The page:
Sunday, November 13, 2005

Sermon gets church in trouble with the IRS

The LA Times reported a few days ago about an IRS investigation of All Saints Episcopal Church in Pasadena, California. Allegedly, the former rector had spoken about the Iraq war in one of his sermons in 2004. Marcus Owens, the church's tax attorney and a former head of the IRS tax-exempt section, called it "ludicrous to suggest that a pastor cannot preach about the value of promoting peace simply because the nation happens to be at war during an election season." Most religious organizations across the U.S. have decried the actions of the IRS.

The federal tax code allows religious groups to lobby and speak out on public issues, but they are not supposed to engage in partisan politics or endorse candidates.

The IRS investigated Reverend Ronnie Floyd of First Baptist Church of Springdale, Arkansas, after complaints about a sermon in 2004 where he praised George W. Bush and lambasted John Kerry. The IRS found no cause to pursue that allegation. Conservative televangelists Jerry Falwell and Pat Robertson openly backed George W. Bush in 2004, but the IRS failed to investigate their tax-exempt status.

Earlier this year, Pat Robertson called for the United States to assassinate Venezuelan President Hugo Chavez, yet the IRS still did not question his organization’s tax-exempt status.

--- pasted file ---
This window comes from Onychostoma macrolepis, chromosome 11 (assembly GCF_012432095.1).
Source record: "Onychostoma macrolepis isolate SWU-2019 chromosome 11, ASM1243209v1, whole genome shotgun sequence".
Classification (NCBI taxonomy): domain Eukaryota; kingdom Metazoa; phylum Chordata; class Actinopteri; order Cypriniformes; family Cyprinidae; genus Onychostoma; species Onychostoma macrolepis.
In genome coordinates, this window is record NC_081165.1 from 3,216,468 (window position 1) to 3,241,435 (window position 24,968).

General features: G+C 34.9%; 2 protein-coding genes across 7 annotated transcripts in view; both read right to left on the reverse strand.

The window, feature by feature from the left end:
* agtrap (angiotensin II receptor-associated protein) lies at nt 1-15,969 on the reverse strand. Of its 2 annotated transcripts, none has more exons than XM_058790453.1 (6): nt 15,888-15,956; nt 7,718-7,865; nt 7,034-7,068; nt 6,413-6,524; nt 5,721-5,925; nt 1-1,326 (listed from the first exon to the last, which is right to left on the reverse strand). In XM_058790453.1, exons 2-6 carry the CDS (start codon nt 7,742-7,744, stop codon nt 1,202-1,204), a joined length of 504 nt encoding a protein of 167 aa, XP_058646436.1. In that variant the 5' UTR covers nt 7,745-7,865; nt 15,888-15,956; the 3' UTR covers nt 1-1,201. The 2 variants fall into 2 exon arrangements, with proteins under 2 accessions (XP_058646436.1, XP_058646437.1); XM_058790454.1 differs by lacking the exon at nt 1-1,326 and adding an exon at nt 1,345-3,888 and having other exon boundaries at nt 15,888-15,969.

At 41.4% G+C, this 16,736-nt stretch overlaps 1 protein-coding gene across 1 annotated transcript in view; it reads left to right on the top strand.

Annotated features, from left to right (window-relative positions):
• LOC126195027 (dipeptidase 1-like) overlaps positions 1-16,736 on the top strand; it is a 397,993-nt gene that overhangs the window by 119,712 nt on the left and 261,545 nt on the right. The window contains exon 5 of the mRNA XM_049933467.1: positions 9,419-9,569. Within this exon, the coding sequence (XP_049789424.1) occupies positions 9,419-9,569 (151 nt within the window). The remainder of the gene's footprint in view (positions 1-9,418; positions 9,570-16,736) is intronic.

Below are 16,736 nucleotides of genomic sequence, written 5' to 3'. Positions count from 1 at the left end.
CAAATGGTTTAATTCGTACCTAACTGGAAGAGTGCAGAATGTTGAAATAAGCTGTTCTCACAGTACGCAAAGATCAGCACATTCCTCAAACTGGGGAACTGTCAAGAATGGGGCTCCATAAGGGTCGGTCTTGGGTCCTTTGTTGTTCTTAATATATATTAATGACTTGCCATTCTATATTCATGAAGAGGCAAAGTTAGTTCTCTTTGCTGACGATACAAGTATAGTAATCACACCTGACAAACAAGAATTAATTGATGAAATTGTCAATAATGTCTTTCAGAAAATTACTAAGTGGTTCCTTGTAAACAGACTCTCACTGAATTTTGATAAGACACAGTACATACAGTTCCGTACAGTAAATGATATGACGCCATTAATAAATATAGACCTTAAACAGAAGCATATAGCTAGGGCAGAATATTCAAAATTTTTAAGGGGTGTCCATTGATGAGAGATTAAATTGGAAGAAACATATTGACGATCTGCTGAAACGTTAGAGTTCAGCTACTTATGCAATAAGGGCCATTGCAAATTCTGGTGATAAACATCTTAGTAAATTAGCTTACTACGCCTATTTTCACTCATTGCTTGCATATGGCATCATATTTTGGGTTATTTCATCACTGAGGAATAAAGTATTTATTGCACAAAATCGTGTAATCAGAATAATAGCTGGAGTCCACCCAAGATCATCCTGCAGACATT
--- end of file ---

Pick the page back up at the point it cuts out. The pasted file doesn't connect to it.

Many conservative churches want to change the tax law so they can back candidates. Rep. Walter Jones (R-N.C.), has repeatedly introduced legislation to do exactly that. However, the National Council of Churches is opposed to such legislation.

The actions of the IRS against All Saints seem politically suspicious considering the church's liberal reputation and long record of political activism, and considering that no conservative churches have been threatened. Why is it that opponents of Bush administration policies have crossed the line, but supporters are safe? Can anyone say Richard Nixon? Anyone?

I believe that all churches, whether left or right, have a responsibility to provide moral guidance on the important issues of the day, as long as they do not become full-time lobbyists and do not have a "vote for" sign out front. That being said, it is still critically important for the IRS and the Bush administration to come clean about why All Saints has been singled out, and why Falwell and Robertson are untouchable.


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